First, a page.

• Junior Honorable Mention: Sara Wilson (8th grade) “Mind your message”. Sara successfully developed a smart garage door opening system that can be operated simply with a home computer and not requiring a smart phone.
  • Senior Outstanding: Kathryn Kummel (11th grade) “Investigating the urban heat island phenomenon through modeling, satellite data, and on-site measurements”. Kathryn did a multi-faceted study. She examined LANDSAT data of Colorado Springs to get a broad view. She looked at mathematical modeling of temperature and heat response of different surfaces. She checked with measurements of her own. And she made sample roof surfaces to test which would best mitigate heat generation in an urban environment.
  • Senior Honorable Mention: Xander Duvall (9th grade) “Analysis of neutral hydrogen radio emissions in the Milky Way galactic plane”.

Xander was the student we supported. He had come to us just earlier this year. We discussed with him his interests and what we were doing. We only had enough time to provide him with some data, to try to analyze and understand. The data we gave him was from a drift scan with our 60-foot dish of the 21 cm HI hydrogen spectral signal, scanning across the center of our Milky Way galaxy. Xander was able to research the background and develop a sharp presentation with some good explanations and illustrations. We hope Xander will continue to explore and develop his experience with astronomy research. He got a good start, and there is potential for lots of good solid work. Meanwhile, Xander earned several other awards at the Fair: the NASA EARTH System Science Award, the Northrop Grumman Special Awards in Science and Engineering (Sr.Div.), and the Senior Division People’s Choice (which is a popular vote by everyone who attends the Fair).

Additional DSES members helped Xander, including Rich Russel in supporting him with the observational data.

Xander Duvall, a 9th grade student at the Thomas MacLaren School, with his presentation ‘‘Analysis of neutral hydrogen radio emissions in the MilkyWay galactic plane’’. With Gary Agranat and Bill Miller at the Pikes Peak Regional Science Fair.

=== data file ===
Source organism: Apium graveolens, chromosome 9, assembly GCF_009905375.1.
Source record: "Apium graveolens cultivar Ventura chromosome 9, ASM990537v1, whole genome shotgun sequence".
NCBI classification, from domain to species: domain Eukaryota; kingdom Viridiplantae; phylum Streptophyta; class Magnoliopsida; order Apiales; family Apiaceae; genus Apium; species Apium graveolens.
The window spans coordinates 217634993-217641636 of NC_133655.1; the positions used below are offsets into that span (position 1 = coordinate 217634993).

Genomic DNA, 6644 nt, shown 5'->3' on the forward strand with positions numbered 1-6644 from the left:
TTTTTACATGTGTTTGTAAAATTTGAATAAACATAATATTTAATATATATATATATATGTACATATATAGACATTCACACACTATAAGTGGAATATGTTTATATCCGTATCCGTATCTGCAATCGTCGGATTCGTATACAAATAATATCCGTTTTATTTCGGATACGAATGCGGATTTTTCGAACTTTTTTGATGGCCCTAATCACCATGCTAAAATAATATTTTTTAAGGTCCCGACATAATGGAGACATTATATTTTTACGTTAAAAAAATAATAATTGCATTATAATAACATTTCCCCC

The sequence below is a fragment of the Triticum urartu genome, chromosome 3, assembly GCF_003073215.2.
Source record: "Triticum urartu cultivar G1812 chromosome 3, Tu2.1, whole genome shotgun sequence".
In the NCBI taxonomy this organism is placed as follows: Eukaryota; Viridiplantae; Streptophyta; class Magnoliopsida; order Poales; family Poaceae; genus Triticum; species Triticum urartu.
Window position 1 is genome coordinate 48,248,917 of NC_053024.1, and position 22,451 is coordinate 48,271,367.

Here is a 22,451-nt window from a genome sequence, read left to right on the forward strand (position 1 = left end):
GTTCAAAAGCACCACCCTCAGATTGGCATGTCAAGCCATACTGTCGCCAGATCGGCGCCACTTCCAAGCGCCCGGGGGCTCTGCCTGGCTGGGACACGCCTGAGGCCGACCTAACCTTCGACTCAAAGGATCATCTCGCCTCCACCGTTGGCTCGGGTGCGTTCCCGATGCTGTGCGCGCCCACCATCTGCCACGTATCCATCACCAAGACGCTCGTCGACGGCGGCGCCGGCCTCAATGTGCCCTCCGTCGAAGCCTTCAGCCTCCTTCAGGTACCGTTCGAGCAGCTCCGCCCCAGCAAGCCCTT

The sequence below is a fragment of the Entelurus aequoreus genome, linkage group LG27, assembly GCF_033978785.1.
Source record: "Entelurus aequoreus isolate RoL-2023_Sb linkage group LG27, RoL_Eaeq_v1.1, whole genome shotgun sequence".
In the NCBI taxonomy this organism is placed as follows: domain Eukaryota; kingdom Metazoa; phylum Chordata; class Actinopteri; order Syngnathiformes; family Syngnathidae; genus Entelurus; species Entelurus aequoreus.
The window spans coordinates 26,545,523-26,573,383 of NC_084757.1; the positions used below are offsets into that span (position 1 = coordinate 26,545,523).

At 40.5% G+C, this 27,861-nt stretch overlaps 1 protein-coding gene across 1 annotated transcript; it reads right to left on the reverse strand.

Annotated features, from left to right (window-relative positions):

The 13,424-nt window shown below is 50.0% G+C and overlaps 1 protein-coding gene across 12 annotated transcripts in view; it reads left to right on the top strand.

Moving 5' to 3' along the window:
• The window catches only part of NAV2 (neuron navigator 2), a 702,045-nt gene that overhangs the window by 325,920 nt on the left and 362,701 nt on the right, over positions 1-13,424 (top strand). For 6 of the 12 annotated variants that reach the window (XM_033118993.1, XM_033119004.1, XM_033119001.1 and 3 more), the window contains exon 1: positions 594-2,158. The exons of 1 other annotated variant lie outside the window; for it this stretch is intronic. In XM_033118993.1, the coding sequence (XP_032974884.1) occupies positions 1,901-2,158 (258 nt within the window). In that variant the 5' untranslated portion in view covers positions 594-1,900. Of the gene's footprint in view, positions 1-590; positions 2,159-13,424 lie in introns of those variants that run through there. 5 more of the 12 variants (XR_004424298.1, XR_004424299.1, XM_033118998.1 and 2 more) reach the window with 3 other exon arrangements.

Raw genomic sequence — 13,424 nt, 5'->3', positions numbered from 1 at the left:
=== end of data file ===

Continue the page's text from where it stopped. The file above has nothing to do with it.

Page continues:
These are the students we interviewed.

  • JA3) Ezra Voth [03:58] Measuring water flow through specific placements of rocks on varying inclinations to reduce soil attrition.
  • JA4) Naomi Kruse [03:49] I speak for the trees: Tree-ring analysis of pinus ponderosa to learn local climate history
  • JC1) Ava Connelly [01:48] ‘‘Electricity free emergency’’
  • JD1) Sara Wilson [06:06] ‘‘Mind your message’’
  • JD3) Aditya Gonella [06:50] :‘‘A hiker’s third eye’’
  • JD5) Shrey Rohilla [02:50] ‘‘Windmill wonders’’
  • JD7) Phoenix Doyle [02:42] ‘‘Electromagnetism’’
  • SA6) Hudson Kruse [06:15] ‘‘Searching for blunders: Discovering the relative factors which influence faulty thought process in chess”
  • SB5) Jesus Gil [01:21] ‘‘Durability of casein plastic’’
  • SD1) Steven Lewis [02:20] ‘‘Cyber security engineering for aircraft’’ (Using AI machine learning to counter vulnerability of aircraft ADS-B)
  • SD2) Gryphon Patlin & Zakery Snider [06:32] ‘‘A device to digitally assist and enhance perception’’
  • SD4) Xander Duvall [03:17] ‘‘Analysis of neutral hydrogen radio emissions in the Milky Way galactic plane’’
  • SD5) Axton Hiltion [00:30] ‘‘Mitigating the cost of expensive solar repair by shielding environmental effects’’
  • SE6) Kathryn Kummel [02:59] ‘‘Investigating the urban heat island phenomenon through modeling, satellite data, and on-site measurements’’

In the near future, Bill and I plan to meet over coffee and assess our lessons learned. We’ll think about how we did, our criteria, and what we want to do going forward for the next science fairs, for supporting the young people in developing their work, and in judging at the fairs.

The Science Fair has a website. Pikes Peak Regional Science Fair. There you can learn more details about the Fair and the awards. They also have a nicely done video that highlights the students with their presentations and the experience of participating in the Fair. https://vimeo.com/393350748 The times in brackets in our above list of the students we interviewed are when they appear with their presentations in the video.

This is 8th grade student Ava Connelly, one of the students we interviewed. Her project was to test the suitability and effectiveness of several heat sources that could provide a small heated space for a baby, independent of the power grid during emergencies. Or these could be used in developing countries. She cited data that the risk of Sudden Infant Death Disease is greater if the baby is not kept at safe temperature. Her result was that of the devices she tested, the USB hand warmer would work best (the power could come from a hand cranked USB power generator).